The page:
The publishing world has been shaken today with the withdrawal of leading magazine group Bauer Media from the Audited Media Association of Australia (AMAA). Bauer will instead focus on readership and has announced it will use the publisher-owned survey, emma. The German-owned company, publisher of magazines such as Australian Women’s Weekly and Cosmopolitan, will end...
Bauer will instead focus on readership and has announced it will use the publisher-owned survey, emma.
The German-owned company, publisher of magazines such as Australian Women’s Weekly and Cosmopolitan, will end its provision of audited circulation figures.
Market speculation also suggests the company is looking at the purchase of Pacific Magazines, owned by Seven West Media, publisher of The West Australian.
It is the second recent departure from the AMAA. Earlier this year, Fairfax Media said it would no longer have a selection of its websites audited.
The Bauer decision is across all titles.
The two other major magazine groups – News Corp’s NewsLifeMedia and Pacific Magazines – continue to use emma for readership as well as circulation data.
The head of the magazine industry group welcomed the move, saying circulation was outdated – a possible indication other members may follow Bauer’s lead.
“It’s about time,” said Mary-Ann Azer, executive director of Magazine Networks. “The circulation data is not relevant to how the media operates any more. Any publisher does not have just a print product. I don’t see the relevance of circulation as it stands.”
Bauer boss Nick Chan said the move would “make our magazines more competitive with other main media such as television, radio and OOH, which is already traded based on the size of audiences”.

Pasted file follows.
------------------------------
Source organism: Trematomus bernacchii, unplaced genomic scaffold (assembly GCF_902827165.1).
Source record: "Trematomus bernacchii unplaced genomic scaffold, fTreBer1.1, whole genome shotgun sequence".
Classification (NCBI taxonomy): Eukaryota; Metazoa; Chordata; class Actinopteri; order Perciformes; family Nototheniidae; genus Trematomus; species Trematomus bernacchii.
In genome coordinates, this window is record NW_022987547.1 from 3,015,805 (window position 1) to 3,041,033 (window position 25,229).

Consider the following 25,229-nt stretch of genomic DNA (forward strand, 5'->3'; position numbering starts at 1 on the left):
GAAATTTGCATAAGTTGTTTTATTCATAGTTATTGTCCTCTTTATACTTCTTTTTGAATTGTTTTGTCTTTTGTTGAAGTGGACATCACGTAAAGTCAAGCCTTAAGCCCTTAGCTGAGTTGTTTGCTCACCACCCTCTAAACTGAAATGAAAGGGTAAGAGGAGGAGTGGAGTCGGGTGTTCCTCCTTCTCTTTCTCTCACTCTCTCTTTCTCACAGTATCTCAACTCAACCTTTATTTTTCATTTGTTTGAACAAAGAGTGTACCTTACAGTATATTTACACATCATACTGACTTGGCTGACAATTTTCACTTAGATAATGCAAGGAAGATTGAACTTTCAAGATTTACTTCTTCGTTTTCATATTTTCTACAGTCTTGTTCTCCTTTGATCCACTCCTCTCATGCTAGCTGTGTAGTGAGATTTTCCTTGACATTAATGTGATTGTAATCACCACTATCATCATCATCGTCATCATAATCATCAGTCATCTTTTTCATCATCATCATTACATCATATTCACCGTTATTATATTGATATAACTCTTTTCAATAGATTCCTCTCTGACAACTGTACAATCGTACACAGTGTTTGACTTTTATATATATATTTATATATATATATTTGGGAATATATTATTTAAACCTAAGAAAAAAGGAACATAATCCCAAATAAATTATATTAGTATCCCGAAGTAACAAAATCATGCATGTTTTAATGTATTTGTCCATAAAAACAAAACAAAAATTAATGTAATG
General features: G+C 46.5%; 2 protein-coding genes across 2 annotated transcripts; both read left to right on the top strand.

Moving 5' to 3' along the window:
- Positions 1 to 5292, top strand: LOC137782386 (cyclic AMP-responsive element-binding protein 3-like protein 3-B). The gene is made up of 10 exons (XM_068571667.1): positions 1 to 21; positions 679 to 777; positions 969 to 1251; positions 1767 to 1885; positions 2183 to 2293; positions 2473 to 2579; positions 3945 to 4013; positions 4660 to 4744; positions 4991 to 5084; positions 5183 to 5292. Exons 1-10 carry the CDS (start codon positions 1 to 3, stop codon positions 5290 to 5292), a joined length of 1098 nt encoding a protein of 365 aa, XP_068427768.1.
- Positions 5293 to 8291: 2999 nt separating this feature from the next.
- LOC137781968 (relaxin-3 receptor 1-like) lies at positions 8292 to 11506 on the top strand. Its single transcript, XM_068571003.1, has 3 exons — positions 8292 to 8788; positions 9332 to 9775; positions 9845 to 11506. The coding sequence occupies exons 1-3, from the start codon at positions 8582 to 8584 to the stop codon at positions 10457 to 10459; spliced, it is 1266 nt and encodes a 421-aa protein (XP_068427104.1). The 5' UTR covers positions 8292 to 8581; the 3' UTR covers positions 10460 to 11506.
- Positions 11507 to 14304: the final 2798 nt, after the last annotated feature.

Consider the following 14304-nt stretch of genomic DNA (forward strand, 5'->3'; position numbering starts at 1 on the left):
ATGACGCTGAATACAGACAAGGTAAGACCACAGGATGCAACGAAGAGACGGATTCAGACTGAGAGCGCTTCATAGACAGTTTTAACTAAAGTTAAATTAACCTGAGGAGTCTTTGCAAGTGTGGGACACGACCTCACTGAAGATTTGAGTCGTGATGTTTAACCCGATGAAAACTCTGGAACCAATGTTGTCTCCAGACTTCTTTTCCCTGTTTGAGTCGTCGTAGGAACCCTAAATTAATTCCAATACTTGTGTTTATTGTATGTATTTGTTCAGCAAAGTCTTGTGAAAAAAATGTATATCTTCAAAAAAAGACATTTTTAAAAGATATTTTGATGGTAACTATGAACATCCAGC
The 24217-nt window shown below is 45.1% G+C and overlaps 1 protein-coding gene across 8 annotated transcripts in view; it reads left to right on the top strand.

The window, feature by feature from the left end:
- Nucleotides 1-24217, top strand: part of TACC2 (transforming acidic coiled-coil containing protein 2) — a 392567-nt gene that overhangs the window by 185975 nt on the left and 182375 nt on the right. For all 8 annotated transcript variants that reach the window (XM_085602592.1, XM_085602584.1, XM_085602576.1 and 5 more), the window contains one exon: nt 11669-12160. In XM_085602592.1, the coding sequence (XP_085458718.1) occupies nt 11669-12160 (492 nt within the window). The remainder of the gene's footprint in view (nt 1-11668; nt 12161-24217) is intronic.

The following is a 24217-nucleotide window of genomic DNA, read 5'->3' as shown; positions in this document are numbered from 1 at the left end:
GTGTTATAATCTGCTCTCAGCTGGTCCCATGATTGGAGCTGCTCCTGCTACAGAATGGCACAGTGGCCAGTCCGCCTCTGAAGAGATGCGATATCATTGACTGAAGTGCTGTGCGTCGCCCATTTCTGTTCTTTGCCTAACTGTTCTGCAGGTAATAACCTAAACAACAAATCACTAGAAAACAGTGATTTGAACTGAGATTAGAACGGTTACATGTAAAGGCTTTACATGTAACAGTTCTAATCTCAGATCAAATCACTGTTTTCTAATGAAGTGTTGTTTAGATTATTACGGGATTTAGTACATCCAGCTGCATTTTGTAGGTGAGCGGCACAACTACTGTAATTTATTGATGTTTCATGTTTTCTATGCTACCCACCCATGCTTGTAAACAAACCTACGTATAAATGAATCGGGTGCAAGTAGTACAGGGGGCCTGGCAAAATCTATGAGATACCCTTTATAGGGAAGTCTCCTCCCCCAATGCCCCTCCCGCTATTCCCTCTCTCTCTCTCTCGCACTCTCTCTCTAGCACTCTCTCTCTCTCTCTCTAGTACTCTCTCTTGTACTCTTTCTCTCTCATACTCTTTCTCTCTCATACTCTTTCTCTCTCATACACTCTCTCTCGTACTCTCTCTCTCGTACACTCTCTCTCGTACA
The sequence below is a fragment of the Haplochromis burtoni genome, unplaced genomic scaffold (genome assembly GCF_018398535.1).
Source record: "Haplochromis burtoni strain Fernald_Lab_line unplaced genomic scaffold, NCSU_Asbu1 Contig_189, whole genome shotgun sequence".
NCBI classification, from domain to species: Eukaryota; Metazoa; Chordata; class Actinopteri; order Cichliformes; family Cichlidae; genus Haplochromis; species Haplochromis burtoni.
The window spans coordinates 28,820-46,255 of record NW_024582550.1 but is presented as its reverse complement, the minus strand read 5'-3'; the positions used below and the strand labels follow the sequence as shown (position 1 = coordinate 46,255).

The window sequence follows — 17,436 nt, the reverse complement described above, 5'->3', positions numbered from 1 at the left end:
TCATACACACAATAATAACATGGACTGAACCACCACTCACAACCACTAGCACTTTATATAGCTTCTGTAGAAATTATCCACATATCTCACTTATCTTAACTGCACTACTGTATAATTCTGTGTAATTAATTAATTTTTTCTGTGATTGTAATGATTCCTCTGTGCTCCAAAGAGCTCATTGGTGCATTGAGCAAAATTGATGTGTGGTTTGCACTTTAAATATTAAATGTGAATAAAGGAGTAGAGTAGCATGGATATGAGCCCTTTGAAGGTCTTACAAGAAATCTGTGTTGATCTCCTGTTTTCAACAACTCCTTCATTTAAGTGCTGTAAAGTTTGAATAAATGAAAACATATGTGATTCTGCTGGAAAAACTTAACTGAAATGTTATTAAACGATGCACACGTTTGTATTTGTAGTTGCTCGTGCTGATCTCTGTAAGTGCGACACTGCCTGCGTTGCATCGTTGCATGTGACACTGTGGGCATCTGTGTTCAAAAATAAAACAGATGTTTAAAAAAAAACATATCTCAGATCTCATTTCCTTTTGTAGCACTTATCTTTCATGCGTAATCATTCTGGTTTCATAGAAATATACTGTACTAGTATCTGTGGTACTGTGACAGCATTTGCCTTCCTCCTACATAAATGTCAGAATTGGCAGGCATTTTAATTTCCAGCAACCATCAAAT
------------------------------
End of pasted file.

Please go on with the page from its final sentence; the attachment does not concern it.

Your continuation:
He said circulation audits did not “properly represent how consumers are interacting with our brands across different platforms”.
“Connected audiences across multi-media channels is where we see the future of magazine brands in Australia.”
He said this was why the company had chosen to use emma, as it combined print readership with digital audience data from Nielsen.
For Australian Women’s Weekly, emma calculates the magazine has five readers per copy while rival Roy Morgan Research says it is 4.2 readers.
Mr Chan said: “The addition of emma and, in particular, its fusion of Nielsen’s digital audience data, will give advertisers greater visibility on the consumers engaging with our brands. In addition to the data from Roy Morgan, we have the most granular view of total magazine brand audiences across print and digital channels.”
Emma general manager Mal Dale welcomed Bauer’s decision to use emma and said it demonstrated its “pivot to the multi-channel reality for news media mastheads and magazine titles”.
Chief executive of the AMAA, Josanne Ryan, released a statement about Bauer’s decision late on Thursday afternoon.
“Accountability and transparency are the hallmark of the AMAA’s audit services; audited circulation or distribution for a publication is simply verification of the actual figures,” the statement read.
“We acknowledge that publishers are producing content across multiple channels and as such print accounts for just one part of their brand audience. However, with accountability and transparency a hot topic across the media landscape, the AMAA is disappointed in Bauer’s decision to forego providing advertisers and their agencies with the audited data that supports the readership metric.
“The circulation data continues to be acknowledged as a highly trusted metric by marketers and agencies.
“The AMAA will continue to provide verified, trusted data for its member brands, along with our work across multiple channels and supporting accountability and transparency in the media trading ecosystem.”
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